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Native Omaha Days

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Title

Native Omaha Days

Description

Native Omaha Days is a bi-annual community event that was established in 1976. The event works as a homecoming for Native Omahans who have left the city. Those who gather for the event enjoy parades, dances, and other community events. One of the aims of Native Omaha Days is to preserve and pass on cultural and historical legacies of the North Omaha community. The newspaper clippings and montages below are part of that legacy. The pictures and articles represent many historical aspects of life in North Omaha and serve to promote both pride of past accomplishments and rememberance of past struggles.

By exploring the business and advertisement or jazz and music sections of this page, it is easy to see how these clippings could instill a viewer with pride in a community that thrived in a variety of locally owned businesses and music venues. The wedding, birthday, and family sections emphasize the strength of the North Omaha community ties that still survive into the present. The youth and sports activity sections showcase the community's ability to find enjoyment even in times of segregation and oppression.

These clippings also showcase North Omaha as a community that actively fought against racism and oppression. Through clubs, protests, and other modes of resistance, the community members of North Omaha were active particpants of the Civil Rights Movement and struggled to end unfair hiring practices and police brutality in their neighborhoods. This community has a legacy of hard work and community participation that yielded results.

These images are parts of montages that were created by community members and are displayed during Native Omaha Days. This collection was contributed as part of the 2011 North Omaha History Harvest.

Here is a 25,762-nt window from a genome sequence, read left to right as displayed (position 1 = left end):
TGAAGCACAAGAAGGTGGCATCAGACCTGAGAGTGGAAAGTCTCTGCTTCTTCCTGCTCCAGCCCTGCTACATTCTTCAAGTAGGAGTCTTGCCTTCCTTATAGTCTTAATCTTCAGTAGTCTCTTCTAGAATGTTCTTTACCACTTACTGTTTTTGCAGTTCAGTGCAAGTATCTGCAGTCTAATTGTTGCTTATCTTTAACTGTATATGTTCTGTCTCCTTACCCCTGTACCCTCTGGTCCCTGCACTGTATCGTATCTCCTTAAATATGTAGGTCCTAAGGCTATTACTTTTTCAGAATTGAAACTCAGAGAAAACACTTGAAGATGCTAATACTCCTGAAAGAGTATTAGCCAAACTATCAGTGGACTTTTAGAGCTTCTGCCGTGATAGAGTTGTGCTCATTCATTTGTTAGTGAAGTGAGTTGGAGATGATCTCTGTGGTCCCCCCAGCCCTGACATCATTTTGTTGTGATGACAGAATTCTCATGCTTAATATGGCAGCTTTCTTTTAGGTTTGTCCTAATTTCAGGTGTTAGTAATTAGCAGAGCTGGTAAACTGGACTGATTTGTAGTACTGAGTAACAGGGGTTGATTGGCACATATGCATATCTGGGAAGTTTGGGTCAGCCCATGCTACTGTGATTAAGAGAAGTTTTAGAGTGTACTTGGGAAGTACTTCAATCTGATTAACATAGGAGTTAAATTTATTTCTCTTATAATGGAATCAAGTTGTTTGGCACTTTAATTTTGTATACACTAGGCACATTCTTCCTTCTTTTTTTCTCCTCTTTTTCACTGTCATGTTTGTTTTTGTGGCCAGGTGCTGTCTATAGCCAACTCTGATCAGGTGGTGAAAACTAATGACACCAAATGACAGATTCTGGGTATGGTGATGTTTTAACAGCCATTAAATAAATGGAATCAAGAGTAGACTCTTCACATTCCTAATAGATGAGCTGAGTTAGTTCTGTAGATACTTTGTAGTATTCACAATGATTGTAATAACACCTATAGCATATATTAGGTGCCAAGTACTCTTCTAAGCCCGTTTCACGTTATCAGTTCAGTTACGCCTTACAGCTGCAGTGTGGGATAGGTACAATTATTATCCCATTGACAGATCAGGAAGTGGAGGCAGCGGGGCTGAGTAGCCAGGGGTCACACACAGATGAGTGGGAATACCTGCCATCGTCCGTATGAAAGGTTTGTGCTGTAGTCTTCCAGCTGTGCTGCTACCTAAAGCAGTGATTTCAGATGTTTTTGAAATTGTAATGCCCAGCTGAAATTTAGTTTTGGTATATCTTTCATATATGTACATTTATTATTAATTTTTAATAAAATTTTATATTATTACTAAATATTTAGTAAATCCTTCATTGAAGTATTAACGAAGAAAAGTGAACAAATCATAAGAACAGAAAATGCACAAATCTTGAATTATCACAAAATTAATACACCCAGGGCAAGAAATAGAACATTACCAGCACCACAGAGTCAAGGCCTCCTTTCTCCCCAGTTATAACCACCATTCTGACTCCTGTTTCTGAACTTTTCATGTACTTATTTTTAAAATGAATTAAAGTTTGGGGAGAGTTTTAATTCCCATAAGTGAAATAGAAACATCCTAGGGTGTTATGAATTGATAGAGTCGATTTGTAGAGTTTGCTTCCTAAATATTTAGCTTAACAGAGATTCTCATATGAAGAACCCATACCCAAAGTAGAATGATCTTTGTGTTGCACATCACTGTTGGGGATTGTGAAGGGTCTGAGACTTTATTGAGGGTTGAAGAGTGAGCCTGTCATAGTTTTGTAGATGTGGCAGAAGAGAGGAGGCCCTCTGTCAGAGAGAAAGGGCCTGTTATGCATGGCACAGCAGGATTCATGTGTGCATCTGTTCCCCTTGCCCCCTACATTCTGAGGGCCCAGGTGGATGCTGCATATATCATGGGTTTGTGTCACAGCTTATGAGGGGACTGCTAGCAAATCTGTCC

Source

Native Omaha Days, North Omaha History Harvest, 2011

Rights

This work is licensed under a Creative Commons Attribution 4.0 International License.

Items in the Native Omaha Days Collection

This article describes an effort by the DePorres Club of Omaha to compel Reed's Ice Cream to hire African American employees. The DePorres Club was a civil rights organization that operated in Omaha between 1947 and 1960. Members included Mildred…

This wedding announcement for Reverend and Mrs. David Benton appeared in the Omaha Star. The couple held their wedding reception at the local Y.W.C.A. They planned to spend their three-week honeymoon in New York City and visit Niagara Falls. For…

This is an advertisement for Tululah's Home Cooked Meals that appeared in the Omaha Star. The restaurant was located at 2422 Burdette Street in North Omaha. The menu featured traditional soul food options such as fried chicken, green, potatoes, and…

This clipping is one of many birthday announcements that appeared in the Omaha Star. The coverage of events such as these, including the list of attendees, illustrates the closeness of the North Omaha community. For interviews and oral histories of…

This clipping is one of many birthday announcements that appeared in the Omaha Star. The coverage of events such as these illustrates the closeness of the North Omaha community. For interviews and oral histories of this and other items please visit…